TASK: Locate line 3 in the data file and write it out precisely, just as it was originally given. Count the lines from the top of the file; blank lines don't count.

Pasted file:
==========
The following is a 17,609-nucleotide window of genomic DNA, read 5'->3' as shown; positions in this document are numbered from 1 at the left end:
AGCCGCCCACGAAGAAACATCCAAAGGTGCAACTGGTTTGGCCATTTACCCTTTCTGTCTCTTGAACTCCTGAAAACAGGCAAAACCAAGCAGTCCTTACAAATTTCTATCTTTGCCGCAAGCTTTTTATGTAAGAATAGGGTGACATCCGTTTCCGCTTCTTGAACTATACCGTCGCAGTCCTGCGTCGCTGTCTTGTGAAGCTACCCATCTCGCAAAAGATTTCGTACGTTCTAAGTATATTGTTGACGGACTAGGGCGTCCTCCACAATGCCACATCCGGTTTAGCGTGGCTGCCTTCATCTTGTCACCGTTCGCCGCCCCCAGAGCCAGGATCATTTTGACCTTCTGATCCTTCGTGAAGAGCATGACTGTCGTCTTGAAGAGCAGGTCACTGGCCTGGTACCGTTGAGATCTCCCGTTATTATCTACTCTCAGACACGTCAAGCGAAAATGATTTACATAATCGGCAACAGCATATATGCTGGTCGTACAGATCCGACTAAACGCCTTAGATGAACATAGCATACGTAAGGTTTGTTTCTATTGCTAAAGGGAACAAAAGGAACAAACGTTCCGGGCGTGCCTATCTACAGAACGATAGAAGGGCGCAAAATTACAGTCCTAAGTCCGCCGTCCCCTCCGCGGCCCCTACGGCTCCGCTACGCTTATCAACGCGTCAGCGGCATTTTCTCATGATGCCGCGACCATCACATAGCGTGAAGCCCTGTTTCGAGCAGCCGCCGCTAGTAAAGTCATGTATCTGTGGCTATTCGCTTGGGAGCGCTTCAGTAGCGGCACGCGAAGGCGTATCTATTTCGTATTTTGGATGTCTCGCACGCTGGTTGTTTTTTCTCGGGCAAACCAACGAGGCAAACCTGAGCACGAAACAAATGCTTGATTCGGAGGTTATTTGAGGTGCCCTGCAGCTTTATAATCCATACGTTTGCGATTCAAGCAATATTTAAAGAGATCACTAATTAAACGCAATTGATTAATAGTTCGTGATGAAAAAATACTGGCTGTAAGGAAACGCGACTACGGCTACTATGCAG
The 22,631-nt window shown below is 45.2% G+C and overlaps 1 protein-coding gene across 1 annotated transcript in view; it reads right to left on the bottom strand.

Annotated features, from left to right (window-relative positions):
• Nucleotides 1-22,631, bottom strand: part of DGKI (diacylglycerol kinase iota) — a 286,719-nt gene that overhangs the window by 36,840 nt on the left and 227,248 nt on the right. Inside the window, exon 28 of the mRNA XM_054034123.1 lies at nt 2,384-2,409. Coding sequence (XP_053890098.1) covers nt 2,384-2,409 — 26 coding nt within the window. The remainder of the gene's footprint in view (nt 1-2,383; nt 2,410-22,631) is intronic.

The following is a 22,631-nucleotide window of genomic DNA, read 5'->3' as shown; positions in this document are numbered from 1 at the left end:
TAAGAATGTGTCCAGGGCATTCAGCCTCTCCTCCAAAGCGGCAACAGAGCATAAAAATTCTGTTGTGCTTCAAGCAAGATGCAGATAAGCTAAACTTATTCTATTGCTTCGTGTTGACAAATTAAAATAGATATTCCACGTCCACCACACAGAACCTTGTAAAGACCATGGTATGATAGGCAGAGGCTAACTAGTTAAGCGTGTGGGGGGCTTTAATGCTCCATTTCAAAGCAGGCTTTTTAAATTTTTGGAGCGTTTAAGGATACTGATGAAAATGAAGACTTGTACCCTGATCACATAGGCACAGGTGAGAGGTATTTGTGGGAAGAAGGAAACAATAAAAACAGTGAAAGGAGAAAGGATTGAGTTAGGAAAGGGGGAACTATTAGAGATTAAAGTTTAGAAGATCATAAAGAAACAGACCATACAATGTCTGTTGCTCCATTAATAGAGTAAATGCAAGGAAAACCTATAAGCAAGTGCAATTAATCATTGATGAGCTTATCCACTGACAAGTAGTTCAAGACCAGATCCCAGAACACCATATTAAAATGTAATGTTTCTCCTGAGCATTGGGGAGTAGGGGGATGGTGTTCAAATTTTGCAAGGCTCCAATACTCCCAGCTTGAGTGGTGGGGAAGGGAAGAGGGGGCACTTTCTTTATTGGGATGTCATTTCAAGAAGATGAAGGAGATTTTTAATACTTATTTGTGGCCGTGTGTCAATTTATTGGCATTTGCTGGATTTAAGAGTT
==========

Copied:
The 22,631-nt window shown below is 45.2% G+C and overlaps 1 protein-coding gene across 1 annotated transcript in view; it reads right to left on the bottom strand.